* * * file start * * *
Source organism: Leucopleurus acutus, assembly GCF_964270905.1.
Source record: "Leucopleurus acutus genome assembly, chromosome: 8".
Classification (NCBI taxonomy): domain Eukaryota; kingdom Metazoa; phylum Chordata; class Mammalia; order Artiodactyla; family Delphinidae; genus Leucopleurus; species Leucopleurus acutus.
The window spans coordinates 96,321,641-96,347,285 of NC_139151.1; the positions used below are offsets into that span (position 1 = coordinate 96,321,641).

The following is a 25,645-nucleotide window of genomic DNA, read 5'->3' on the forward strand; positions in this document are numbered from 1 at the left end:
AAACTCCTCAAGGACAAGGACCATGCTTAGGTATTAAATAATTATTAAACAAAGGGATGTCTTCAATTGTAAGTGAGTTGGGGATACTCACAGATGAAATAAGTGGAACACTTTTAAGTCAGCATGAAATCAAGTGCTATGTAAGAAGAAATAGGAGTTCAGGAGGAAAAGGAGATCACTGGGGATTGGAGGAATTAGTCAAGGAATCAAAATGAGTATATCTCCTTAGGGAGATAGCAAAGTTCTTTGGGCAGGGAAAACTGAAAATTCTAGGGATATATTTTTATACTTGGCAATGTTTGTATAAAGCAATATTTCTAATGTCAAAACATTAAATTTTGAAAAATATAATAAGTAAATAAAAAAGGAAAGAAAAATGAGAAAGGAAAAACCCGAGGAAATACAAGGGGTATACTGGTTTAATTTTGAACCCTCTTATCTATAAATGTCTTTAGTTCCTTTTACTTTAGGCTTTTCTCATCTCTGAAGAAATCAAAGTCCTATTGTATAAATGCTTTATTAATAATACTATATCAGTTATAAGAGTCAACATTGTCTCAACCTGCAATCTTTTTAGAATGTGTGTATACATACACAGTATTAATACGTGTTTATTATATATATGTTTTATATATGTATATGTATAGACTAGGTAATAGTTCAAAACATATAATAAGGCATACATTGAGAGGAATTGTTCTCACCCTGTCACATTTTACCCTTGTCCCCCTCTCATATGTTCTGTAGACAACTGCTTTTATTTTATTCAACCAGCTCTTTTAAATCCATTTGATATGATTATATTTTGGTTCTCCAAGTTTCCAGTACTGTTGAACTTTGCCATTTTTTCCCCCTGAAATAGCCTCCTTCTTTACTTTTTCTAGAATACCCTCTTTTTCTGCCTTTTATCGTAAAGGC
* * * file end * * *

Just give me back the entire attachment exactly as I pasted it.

Source organism: Leucopleurus acutus, assembly GCF_964270905.1.
Source record: "Leucopleurus acutus genome assembly, chromosome: 8".
Classification (NCBI taxonomy): domain Eukaryota; kingdom Metazoa; phylum Chordata; class Mammalia; order Artiodactyla; family Delphinidae; genus Leucopleurus; species Leucopleurus acutus.
The window spans coordinates 96,321,641-96,347,285 of NC_139151.1; the positions used below are offsets into that span (position 1 = coordinate 96,321,641).

The following is a 25,645-nucleotide window of genomic DNA, read 5'->3' on the forward strand; positions in this document are numbered from 1 at the left end:
AAACTCCTCAAGGACAAGGACCATGCTTAGGTATTAAATAATTATTAAACAAAGGGATGTCTTCAATTGTAAGTGAGTTGGGGATACTCACAGATGAAATAAGTGGAACACTTTTAAGTCAGCATGAAATCAAGTGCTATGTAAGAAGAAATAGGAGTTCAGGAGGAAAAGGAGATCACTGGGGATTGGAGGAATTAGTCAAGGAATCAAAATGAGTATATCTCCTTAGGGAGATAGCAAAGTTCTTTGGGCAGGGAAAACTGAAAATTCTAGGGATATATTTTTATACTTGGCAATGTTTGTATAAAGCAATATTTCTAATGTCAAAACATTAAATTTTGAAAAATATAATAAGTAAATAAAAAAGGAAAGAAAAATGAGAAAGGAAAAACCCGAGGAAATACAAGGGGTATACTGGTTTAATTTTGAACCCTCTTATCTATAAATGTCTTTAGTTCCTTTTACTTTAGGCTTTTCTCATCTCTGAAGAAATCAAAGTCCTATTGTATAAATGCTTTATTAATAATACTATATCAGTTATAAGAGTCAACATTGTCTCAACCTGCAATCTTTTTAGAATGTGTGTATACATACACAGTATTAATACGTGTTTATTATATATATGTTTTATATATGTATATGTATAGACTAGGTAATAGTTCAAAACATATAATAAGGCATACATTGAGAGGAATTGTTCTCACCCTGTCACATTTTACCCTTGTCCCCCTCTCATATGTTCTGTAGACAACTGCTTTTATTTTATTCAACCAGCTCTTTTAAATCCATTTGATATGATTATATTTTGGTTCTCCAAGTTTCCAGTACTGTTGAACTTTGCCATTTTTTCCCCCTGAAATAGCCTCCTTCTTTACTTTTTCTAGAATACCCTCTTTTTCTGCCTTTTATCGTAAAGGC